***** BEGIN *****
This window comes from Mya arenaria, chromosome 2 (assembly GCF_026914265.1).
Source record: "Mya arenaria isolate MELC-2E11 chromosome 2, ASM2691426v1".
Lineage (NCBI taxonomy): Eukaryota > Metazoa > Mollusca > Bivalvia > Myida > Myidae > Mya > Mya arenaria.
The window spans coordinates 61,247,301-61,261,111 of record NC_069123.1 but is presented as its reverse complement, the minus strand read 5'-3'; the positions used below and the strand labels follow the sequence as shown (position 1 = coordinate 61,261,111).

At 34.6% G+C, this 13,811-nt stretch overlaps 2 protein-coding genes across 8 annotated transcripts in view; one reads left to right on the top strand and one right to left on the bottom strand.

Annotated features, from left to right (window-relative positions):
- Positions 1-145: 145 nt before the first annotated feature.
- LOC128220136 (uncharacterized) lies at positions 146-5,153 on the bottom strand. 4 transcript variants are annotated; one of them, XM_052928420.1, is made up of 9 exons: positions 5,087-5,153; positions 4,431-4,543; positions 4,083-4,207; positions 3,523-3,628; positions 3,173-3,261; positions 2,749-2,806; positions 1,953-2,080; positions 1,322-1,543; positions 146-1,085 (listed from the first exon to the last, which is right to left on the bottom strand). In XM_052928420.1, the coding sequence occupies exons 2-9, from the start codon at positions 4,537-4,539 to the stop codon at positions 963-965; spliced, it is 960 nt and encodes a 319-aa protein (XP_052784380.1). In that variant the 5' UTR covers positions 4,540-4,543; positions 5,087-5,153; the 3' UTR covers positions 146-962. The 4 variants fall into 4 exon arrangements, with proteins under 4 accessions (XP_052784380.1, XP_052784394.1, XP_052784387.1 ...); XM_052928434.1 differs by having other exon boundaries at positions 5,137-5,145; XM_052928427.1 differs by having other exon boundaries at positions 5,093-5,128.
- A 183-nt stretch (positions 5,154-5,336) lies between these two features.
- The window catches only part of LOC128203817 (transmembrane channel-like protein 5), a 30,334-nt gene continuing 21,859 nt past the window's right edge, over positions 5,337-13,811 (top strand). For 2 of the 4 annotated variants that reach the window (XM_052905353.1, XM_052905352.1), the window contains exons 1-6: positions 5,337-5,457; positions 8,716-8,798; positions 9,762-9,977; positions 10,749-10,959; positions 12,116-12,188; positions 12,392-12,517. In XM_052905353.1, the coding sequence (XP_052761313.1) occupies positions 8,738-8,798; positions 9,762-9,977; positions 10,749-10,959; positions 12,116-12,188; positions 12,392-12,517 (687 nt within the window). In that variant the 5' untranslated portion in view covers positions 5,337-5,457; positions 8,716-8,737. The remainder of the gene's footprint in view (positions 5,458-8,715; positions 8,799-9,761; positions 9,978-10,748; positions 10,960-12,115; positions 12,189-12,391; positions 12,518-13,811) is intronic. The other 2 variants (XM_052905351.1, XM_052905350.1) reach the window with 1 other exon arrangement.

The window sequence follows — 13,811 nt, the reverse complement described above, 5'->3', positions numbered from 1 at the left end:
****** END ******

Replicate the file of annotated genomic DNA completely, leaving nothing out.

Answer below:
This window comes from Mya arenaria, chromosome 2 (assembly GCF_026914265.1).
Source record: "Mya arenaria isolate MELC-2E11 chromosome 2, ASM2691426v1".
Lineage (NCBI taxonomy): Eukaryota > Metazoa > Mollusca > Bivalvia > Myida > Myidae > Mya > Mya arenaria.
The window spans coordinates 61,247,301-61,261,111 of record NC_069123.1 but is presented as its reverse complement, the minus strand read 5'-3'; the positions used below and the strand labels follow the sequence as shown (position 1 = coordinate 61,261,111).

At 34.6% G+C, this 13,811-nt stretch overlaps 2 protein-coding genes across 8 annotated transcripts in view; one reads left to right on the top strand and one right to left on the bottom strand.

Annotated features, from left to right (window-relative positions):
- Positions 1-145: 145 nt before the first annotated feature.
- LOC128220136 (uncharacterized) lies at positions 146-5,153 on the bottom strand. 4 transcript variants are annotated; one of them, XM_052928420.1, is made up of 9 exons: positions 5,087-5,153; positions 4,431-4,543; positions 4,083-4,207; positions 3,523-3,628; positions 3,173-3,261; positions 2,749-2,806; positions 1,953-2,080; positions 1,322-1,543; positions 146-1,085 (listed from the first exon to the last, which is right to left on the bottom strand). In XM_052928420.1, the coding sequence occupies exons 2-9, from the start codon at positions 4,537-4,539 to the stop codon at positions 963-965; spliced, it is 960 nt and encodes a 319-aa protein (XP_052784380.1). In that variant the 5' UTR covers positions 4,540-4,543; positions 5,087-5,153; the 3' UTR covers positions 146-962. The 4 variants fall into 4 exon arrangements, with proteins under 4 accessions (XP_052784380.1, XP_052784394.1, XP_052784387.1 ...); XM_052928434.1 differs by having other exon boundaries at positions 5,137-5,145; XM_052928427.1 differs by having other exon boundaries at positions 5,093-5,128.
- A 183-nt stretch (positions 5,154-5,336) lies between these two features.
- The window catches only part of LOC128203817 (transmembrane channel-like protein 5), a 30,334-nt gene continuing 21,859 nt past the window's right edge, over positions 5,337-13,811 (top strand). For 2 of the 4 annotated variants that reach the window (XM_052905353.1, XM_052905352.1), the window contains exons 1-6: positions 5,337-5,457; positions 8,716-8,798; positions 9,762-9,977; positions 10,749-10,959; positions 12,116-12,188; positions 12,392-12,517. In XM_052905353.1, the coding sequence (XP_052761313.1) occupies positions 8,738-8,798; positions 9,762-9,977; positions 10,749-10,959; positions 12,116-12,188; positions 12,392-12,517 (687 nt within the window). In that variant the 5' untranslated portion in view covers positions 5,337-5,457; positions 8,716-8,737. The remainder of the gene's footprint in view (positions 5,458-8,715; positions 8,799-9,761; positions 9,978-10,748; positions 10,960-12,115; positions 12,189-12,391; positions 12,518-13,811) is intronic. The other 2 variants (XM_052905351.1, XM_052905350.1) reach the window with 1 other exon arrangement.

The window sequence follows — 13,811 nt, the reverse complement described above, 5'->3', positions numbered from 1 at the left end: